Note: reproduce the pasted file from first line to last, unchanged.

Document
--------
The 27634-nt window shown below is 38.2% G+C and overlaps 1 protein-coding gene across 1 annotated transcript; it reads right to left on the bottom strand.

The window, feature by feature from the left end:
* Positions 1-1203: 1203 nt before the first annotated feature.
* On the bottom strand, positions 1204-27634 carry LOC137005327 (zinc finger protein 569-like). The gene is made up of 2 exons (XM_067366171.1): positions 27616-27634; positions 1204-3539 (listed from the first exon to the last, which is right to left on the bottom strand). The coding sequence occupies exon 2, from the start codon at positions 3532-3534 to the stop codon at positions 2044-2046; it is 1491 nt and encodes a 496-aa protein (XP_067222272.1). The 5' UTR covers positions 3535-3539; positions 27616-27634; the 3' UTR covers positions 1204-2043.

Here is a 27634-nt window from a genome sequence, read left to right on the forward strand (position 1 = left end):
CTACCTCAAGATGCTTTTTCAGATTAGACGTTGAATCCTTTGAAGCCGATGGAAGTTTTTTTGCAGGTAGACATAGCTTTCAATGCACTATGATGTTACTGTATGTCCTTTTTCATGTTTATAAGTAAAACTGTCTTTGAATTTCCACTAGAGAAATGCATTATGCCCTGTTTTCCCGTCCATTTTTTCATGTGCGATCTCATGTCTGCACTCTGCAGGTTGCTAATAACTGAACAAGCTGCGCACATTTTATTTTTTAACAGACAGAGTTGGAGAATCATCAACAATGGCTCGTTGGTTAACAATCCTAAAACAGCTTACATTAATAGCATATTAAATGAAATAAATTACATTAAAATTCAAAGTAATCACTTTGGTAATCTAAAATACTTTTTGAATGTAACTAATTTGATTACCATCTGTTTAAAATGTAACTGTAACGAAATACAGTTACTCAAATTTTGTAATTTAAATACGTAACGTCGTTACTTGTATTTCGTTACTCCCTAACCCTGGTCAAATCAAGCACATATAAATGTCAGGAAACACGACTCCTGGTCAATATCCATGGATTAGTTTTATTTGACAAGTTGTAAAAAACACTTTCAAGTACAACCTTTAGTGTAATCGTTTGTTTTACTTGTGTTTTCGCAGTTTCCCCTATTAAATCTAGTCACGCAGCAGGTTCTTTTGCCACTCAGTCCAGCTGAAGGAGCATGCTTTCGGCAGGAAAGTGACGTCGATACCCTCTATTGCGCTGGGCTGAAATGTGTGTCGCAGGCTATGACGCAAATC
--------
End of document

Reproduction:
The 27634-nt window shown below is 38.2% G+C and overlaps 1 protein-coding gene across 1 annotated transcript; it reads right to left on the bottom strand.

The window, feature by feature from the left end:
* Positions 1-1203: 1203 nt before the first annotated feature.
* On the bottom strand, positions 1204-27634 carry LOC137005327 (zinc finger protein 569-like). The gene is made up of 2 exons (XM_067366171.1): positions 27616-27634; positions 1204-3539 (listed from the first exon to the last, which is right to left on the bottom strand). The coding sequence occupies exon 2, from the start codon at positions 3532-3534 to the stop codon at positions 2044-2046; it is 1491 nt and encodes a 496-aa protein (XP_067222272.1). The 5' UTR covers positions 3535-3539; positions 27616-27634; the 3' UTR covers positions 1204-2043.

Here is a 27634-nt window from a genome sequence, read left to right on the forward strand (position 1 = left end):
CTACCTCAAGATGCTTTTTCAGATTAGACGTTGAATCCTTTGAAGCCGATGGAAGTTTTTTTGCAGGTAGACATAGCTTTCAATGCACTATGATGTTACTGTATGTCCTTTTTCATGTTTATAAGTAAAACTGTCTTTGAATTTCCACTAGAGAAATGCATTATGCCCTGTTTTCCCGTCCATTTTTTCATGTGCGATCTCATGTCTGCACTCTGCAGGTTGCTAATAACTGAACAAGCTGCGCACATTTTATTTTTTAACAGACAGAGTTGGAGAATCATCAACAATGGCTCGTTGGTTAACAATCCTAAAACAGCTTACATTAATAGCATATTAAATGAAATAAATTACATTAAAATTCAAAGTAATCACTTTGGTAATCTAAAATACTTTTTGAATGTAACTAATTTGATTACCATCTGTTTAAAATGTAACTGTAACGAAATACAGTTACTCAAATTTTGTAATTTAAATACGTAACGTCGTTACTTGTATTTCGTTACTCCCTAACCCTGGTCAAATCAAGCACATATAAATGTCAGGAAACACGACTCCTGGTCAATATCCATGGATTAGTTTTATTTGACAAGTTGTAAAAAACACTTTCAAGTACAACCTTTAGTGTAATCGTTTGTTTTACTTGTGTTTTCGCAGTTTCCCCTATTAAATCTAGTCACGCAGCAGGTTCTTTTGCCACTCAGTCCAGCTGAAGGAGCATGCTTTCGGCAGGAAAGTGACGTCGATACCCTCTATTGCGCTGGGCTGAAATGTGTGTCGCAGGCTATGACGCAAATC